Let’s take a moment to consider Mueller himself. The cut of his jib is likable, and the trad Brooks Brothers vibe of his wardrobe is a perfect complement to his job title. But it’s hard to avoid the suspicion that he’s playing a political game at this point. To be fair, I’m vulnerable to confirmation bias of my own in this assessment, since about a year ago I suggested that Mueller was going to drag out his investigation until 2019, when Democrats were likely to be back in charge of the House, and seeing a prediction play out can lead to unwarranted certitude. But the reports we’re starting to see suggest a man who’s fallen prey to the same state of mind that warped Ken Starr—namely disgust over the people you’re investigating and a desire to justify the sunk capital.
Our justice system gives prosecutors a frightening amount of power as it is, and nothing tempts misuse of it quite like the belief in a narrative in the face of a disappointing witness. George Papadopoulos has told people he pleaded guilty to perjury because Mueller was threatening to prosecute him as an unregistered agent of Israel. Jerome Corsi insists that Mueller was (and is) threatening him with a raft of indictments unless he signed on to an untrue story of how he came to believe (or know) that WikiLeaks had hacked the e-mails of John Podesta.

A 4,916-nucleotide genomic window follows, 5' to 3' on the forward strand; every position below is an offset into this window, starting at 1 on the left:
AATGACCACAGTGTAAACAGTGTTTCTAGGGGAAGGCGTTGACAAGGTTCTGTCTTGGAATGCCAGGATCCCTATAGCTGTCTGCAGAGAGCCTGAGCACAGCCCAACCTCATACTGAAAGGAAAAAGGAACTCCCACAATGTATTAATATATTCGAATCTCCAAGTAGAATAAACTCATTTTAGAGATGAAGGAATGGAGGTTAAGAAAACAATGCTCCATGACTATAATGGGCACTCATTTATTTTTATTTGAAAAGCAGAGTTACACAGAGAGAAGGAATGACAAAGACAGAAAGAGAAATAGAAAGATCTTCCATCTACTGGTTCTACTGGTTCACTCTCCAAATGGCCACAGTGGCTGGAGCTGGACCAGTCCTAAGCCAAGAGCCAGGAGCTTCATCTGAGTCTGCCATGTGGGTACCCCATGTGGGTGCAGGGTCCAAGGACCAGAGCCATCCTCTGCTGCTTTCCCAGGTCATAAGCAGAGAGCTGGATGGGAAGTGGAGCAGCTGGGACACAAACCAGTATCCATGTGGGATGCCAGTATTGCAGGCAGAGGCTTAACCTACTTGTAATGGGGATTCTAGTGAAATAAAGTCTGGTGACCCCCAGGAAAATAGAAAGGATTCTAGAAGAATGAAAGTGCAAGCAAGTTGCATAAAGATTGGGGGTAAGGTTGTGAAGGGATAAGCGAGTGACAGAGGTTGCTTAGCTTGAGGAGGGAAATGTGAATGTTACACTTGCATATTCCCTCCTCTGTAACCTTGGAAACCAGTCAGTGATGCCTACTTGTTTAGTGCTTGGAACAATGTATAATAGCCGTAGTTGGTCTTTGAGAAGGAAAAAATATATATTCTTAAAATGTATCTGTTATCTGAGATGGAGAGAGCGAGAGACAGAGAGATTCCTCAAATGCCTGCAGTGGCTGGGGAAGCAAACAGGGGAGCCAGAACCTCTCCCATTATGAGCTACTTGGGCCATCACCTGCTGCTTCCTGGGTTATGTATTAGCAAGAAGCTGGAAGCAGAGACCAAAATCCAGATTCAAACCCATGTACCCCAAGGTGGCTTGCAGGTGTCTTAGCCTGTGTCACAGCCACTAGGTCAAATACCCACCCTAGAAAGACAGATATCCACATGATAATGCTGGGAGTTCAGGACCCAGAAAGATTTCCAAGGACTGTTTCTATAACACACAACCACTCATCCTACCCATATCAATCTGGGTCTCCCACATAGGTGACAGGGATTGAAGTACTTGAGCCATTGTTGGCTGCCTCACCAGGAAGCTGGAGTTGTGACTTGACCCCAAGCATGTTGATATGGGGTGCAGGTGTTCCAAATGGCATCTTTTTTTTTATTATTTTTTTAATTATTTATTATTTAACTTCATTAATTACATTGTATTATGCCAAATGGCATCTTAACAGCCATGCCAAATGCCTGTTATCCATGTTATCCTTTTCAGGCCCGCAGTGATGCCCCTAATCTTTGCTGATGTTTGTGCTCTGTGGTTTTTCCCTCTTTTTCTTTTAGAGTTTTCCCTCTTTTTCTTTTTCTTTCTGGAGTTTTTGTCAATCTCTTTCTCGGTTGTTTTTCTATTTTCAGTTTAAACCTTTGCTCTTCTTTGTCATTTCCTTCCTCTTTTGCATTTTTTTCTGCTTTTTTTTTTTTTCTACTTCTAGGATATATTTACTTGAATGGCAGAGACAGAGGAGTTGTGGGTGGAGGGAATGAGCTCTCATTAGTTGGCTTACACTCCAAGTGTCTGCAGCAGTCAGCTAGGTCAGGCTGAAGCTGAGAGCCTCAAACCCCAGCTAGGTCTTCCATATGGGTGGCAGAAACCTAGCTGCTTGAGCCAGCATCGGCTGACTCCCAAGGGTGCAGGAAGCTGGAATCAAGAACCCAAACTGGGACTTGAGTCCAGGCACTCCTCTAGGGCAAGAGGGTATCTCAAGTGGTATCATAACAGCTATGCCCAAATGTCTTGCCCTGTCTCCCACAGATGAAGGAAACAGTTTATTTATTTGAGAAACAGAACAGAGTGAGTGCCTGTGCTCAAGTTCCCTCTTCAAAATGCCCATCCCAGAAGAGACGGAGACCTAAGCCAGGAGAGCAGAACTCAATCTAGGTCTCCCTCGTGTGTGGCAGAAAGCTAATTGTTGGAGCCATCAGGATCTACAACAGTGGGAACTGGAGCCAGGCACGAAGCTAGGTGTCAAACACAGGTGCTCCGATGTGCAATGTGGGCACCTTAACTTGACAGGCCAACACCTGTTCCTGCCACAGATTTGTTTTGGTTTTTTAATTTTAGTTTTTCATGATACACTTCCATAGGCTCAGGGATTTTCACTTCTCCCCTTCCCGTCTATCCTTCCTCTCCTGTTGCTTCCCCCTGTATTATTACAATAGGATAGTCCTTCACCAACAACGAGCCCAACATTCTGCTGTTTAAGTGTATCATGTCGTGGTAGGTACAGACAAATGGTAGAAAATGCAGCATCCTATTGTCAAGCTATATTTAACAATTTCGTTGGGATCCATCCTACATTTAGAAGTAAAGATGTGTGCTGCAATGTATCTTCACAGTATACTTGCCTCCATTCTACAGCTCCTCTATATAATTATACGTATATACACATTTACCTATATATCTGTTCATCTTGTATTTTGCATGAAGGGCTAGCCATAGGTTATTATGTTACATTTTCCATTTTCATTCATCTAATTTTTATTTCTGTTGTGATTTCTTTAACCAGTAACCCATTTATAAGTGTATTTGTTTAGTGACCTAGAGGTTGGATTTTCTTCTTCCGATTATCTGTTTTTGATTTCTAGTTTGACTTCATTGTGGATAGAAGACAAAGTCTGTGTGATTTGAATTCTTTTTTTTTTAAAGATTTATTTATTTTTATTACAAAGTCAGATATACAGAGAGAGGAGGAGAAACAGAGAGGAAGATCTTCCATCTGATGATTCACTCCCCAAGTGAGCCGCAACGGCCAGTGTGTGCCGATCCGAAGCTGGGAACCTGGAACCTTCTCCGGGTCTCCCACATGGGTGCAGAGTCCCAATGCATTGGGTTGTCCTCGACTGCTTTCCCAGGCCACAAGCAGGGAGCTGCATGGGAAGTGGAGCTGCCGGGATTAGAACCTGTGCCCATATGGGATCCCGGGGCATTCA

We don’t know why Mueller feels Manafort is lying to prosecutors, but we do know that Mueller is either asking him about things that have little to do with Manfort’s guilty plea, i.e. acting as an unregistered agent of Ukraine, or else asking him things that have little to do with the original purpose of Mueller’s investigation, i.e. Russian conspiracy. The former would mean Mueller was tempting Manafort, deliberately or not, to make up a story to please federal prosecutors (“not just sing,” but “also compose,” as a judge on the case warned last May). The latter would mean Mueller was getting out on tangents and allowing his investigation, Starr-style, to lapse into a shape-shifting creature with few self-imposed limits.